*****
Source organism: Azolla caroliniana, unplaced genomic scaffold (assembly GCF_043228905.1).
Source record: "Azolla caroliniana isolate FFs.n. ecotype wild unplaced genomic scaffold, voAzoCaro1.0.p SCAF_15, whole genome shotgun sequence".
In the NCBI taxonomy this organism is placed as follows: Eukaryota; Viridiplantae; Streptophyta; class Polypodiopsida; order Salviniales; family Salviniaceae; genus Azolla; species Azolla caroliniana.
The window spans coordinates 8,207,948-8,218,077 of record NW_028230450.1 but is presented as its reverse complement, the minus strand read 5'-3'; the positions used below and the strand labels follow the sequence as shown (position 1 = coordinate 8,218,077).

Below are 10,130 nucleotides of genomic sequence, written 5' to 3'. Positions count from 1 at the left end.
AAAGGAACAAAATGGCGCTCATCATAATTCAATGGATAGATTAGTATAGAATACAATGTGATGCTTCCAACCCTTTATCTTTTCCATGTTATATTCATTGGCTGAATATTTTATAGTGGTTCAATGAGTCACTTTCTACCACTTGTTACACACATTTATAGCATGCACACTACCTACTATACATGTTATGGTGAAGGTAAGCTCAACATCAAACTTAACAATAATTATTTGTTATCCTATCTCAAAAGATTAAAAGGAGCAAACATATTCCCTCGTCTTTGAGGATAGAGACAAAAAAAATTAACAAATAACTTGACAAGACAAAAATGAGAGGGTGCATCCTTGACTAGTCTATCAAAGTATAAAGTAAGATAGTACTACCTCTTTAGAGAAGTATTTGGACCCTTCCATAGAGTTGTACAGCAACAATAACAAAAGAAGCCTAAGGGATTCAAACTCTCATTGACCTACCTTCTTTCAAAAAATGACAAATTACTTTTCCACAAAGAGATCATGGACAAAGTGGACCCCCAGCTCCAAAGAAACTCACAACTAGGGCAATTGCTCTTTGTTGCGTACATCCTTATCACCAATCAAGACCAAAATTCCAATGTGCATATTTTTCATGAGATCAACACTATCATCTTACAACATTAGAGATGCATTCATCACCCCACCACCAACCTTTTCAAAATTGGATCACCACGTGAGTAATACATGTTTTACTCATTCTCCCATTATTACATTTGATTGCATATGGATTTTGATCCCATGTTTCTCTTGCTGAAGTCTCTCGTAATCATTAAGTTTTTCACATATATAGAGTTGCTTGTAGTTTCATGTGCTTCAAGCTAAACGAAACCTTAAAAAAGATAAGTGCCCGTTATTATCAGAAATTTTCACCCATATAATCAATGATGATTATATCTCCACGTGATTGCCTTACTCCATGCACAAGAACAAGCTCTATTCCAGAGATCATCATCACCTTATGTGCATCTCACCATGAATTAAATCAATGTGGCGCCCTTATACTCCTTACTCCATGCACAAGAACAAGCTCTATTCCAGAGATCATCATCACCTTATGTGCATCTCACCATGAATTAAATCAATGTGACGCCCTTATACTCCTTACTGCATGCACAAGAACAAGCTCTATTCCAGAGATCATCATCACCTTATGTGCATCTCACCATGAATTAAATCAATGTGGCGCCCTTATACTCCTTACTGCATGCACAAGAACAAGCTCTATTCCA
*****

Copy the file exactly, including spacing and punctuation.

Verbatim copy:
Source organism: Azolla caroliniana, unplaced genomic scaffold (assembly GCF_043228905.1).
Source record: "Azolla caroliniana isolate FFs.n. ecotype wild unplaced genomic scaffold, voAzoCaro1.0.p SCAF_15, whole genome shotgun sequence".
In the NCBI taxonomy this organism is placed as follows: Eukaryota; Viridiplantae; Streptophyta; class Polypodiopsida; order Salviniales; family Salviniaceae; genus Azolla; species Azolla caroliniana.
The window spans coordinates 8,207,948-8,218,077 of record NW_028230450.1 but is presented as its reverse complement, the minus strand read 5'-3'; the positions used below and the strand labels follow the sequence as shown (position 1 = coordinate 8,218,077).

Below are 10,130 nucleotides of genomic sequence, written 5' to 3'. Positions count from 1 at the left end.
AAAGGAACAAAATGGCGCTCATCATAATTCAATGGATAGATTAGTATAGAATACAATGTGATGCTTCCAACCCTTTATCTTTTCCATGTTATATTCATTGGCTGAATATTTTATAGTGGTTCAATGAGTCACTTTCTACCACTTGTTACACACATTTATAGCATGCACACTACCTACTATACATGTTATGGTGAAGGTAAGCTCAACATCAAACTTAACAATAATTATTTGTTATCCTATCTCAAAAGATTAAAAGGAGCAAACATATTCCCTCGTCTTTGAGGATAGAGACAAAAAAAATTAACAAATAACTTGACAAGACAAAAATGAGAGGGTGCATCCTTGACTAGTCTATCAAAGTATAAAGTAAGATAGTACTACCTCTTTAGAGAAGTATTTGGACCCTTCCATAGAGTTGTACAGCAACAATAACAAAAGAAGCCTAAGGGATTCAAACTCTCATTGACCTACCTTCTTTCAAAAAATGACAAATTACTTTTCCACAAAGAGATCATGGACAAAGTGGACCCCCAGCTCCAAAGAAACTCACAACTAGGGCAATTGCTCTTTGTTGCGTACATCCTTATCACCAATCAAGACCAAAATTCCAATGTGCATATTTTTCATGAGATCAACACTATCATCTTACAACATTAGAGATGCATTCATCACCCCACCACCAACCTTTTCAAAATTGGATCACCACGTGAGTAATACATGTTTTACTCATTCTCCCATTATTACATTTGATTGCATATGGATTTTGATCCCATGTTTCTCTTGCTGAAGTCTCTCGTAATCATTAAGTTTTTCACATATATAGAGTTGCTTGTAGTTTCATGTGCTTCAAGCTAAACGAAACCTTAAAAAAGATAAGTGCCCGTTATTATCAGAAATTTTCACCCATATAATCAATGATGATTATATCTCCACGTGATTGCCTTACTCCATGCACAAGAACAAGCTCTATTCCAGAGATCATCATCACCTTATGTGCATCTCACCATGAATTAAATCAATGTGGCGCCCTTATACTCCTTACTCCATGCACAAGAACAAGCTCTATTCCAGAGATCATCATCACCTTATGTGCATCTCACCATGAATTAAATCAATGTGACGCCCTTATACTCCTTACTGCATGCACAAGAACAAGCTCTATTCCAGAGATCATCATCACCTTATGTGCATCTCACCATGAATTAAATCAATGTGGCGCCCTTATACTCCTTACTGCATGCACAAGAACAAGCTCTATTCCA